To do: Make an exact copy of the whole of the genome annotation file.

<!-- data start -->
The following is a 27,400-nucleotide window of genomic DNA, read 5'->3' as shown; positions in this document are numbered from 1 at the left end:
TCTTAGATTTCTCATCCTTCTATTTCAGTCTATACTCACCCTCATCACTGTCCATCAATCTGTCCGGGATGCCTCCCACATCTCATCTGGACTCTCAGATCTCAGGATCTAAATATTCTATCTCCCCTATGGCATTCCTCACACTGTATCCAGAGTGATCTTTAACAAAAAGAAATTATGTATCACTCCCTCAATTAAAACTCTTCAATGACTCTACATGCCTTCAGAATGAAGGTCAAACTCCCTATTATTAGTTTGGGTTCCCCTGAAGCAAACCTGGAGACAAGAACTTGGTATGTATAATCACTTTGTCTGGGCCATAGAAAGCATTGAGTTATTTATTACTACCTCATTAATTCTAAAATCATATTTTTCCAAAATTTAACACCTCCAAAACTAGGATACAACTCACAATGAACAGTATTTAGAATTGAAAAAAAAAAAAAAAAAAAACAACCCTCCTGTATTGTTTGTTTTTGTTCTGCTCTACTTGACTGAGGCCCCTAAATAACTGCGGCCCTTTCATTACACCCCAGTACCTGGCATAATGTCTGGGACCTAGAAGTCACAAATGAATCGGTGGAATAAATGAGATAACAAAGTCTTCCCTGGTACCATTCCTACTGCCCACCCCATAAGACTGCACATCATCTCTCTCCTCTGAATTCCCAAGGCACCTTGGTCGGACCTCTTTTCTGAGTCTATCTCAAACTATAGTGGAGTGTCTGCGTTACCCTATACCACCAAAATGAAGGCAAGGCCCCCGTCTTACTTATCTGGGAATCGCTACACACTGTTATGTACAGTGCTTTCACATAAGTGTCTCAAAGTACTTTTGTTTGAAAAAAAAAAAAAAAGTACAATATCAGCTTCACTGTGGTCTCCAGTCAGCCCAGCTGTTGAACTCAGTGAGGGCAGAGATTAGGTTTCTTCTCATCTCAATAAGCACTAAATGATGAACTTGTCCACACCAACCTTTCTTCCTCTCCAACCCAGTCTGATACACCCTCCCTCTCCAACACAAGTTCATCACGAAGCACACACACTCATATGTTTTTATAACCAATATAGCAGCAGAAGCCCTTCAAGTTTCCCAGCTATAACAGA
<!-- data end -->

The following is a 27,400-nucleotide window of genomic DNA, read 5'->3' as shown; positions in this document are numbered from 1 at the left end:
TCTTAGATTTCTCATCCTTCTATTTCAGTCTATACTCACCCTCATCACTGTCCATCAATCTGTCCGGGATGCCTCCCACATCTCATCTGGACTCTCAGATCTCAGGATCTAAATATTCTATCTCCCCTATGGCATTCCTCACACTGTATCCAGAGTGATCTTTAACAAAAAGAAATTATGTATCACTCCCTCAATTAAAACTCTTCAATGACTCTACATGCCTTCAGAATGAAGGTCAAACTCCCTATTATTAGTTTGGGTTCCCCTGAAGCAAACCTGGAGACAAGAACTTGGTATGTATAATCACTTTGTCTGGGCCATAGAAAGCATTGAGTTATTTATTACTACCTCATTAATTCTAAAATCATATTTTTCCAAAATTTAACACCTCCAAAACTAGGATACAACTCACAATGAACAGTATTTAGAATTGAAAAAAAAAAAAAAAAAAAACAACCCTCCTGTATTGTTTGTTTTTGTTCTGCTCTACTTGACTGAGGCCCCTAAATAACTGCGGCCCTTTCATTACACCCCAGTACCTGGCATAATGTCTGGGACCTAGAAGTCACAAATGAATCGGTGGAATAAATGAGATAACAAAGTCTTCCCTGGTACCATTCCTACTGCCCACCCCATAAGACTGCACATCATCTCTCTCCTCTGAATTCCCAAGGCACCTTGGTCGGACCTCTTTTCTGAGTCTATCTCAAACTATAGTGGAGTGTCTGCGTTACCCTATACCACCAAAATGAAGGCAAGGCCCCCGTCTTACTTATCTGGGAATCGCTACACACTGTTATGTACAGTGCTTTCACATAAGTGTCTCAAAGTACTTTTGTTTGAAAAAAAAAAAAAAAGTACAATATCAGCTTCACTGTGGTCTCCAGTCAGCCCAGCTGTTGAACTCAGTGAGGGCAGAGATTAGGTTTCTTCTCATCTCAATAAGCACTAAATGATGAACTTGTCCACACCAACCTTTCTTCCTCTCCAACCCAGTCTGATACACCCTCCCTCTCCAACACAAGTTCATCACGAAGCACACACACTCATATGTTTTTATAACCAATATAGCAGCAGAAGCCCTTCAAGTTTCCCAGCTATAACAGA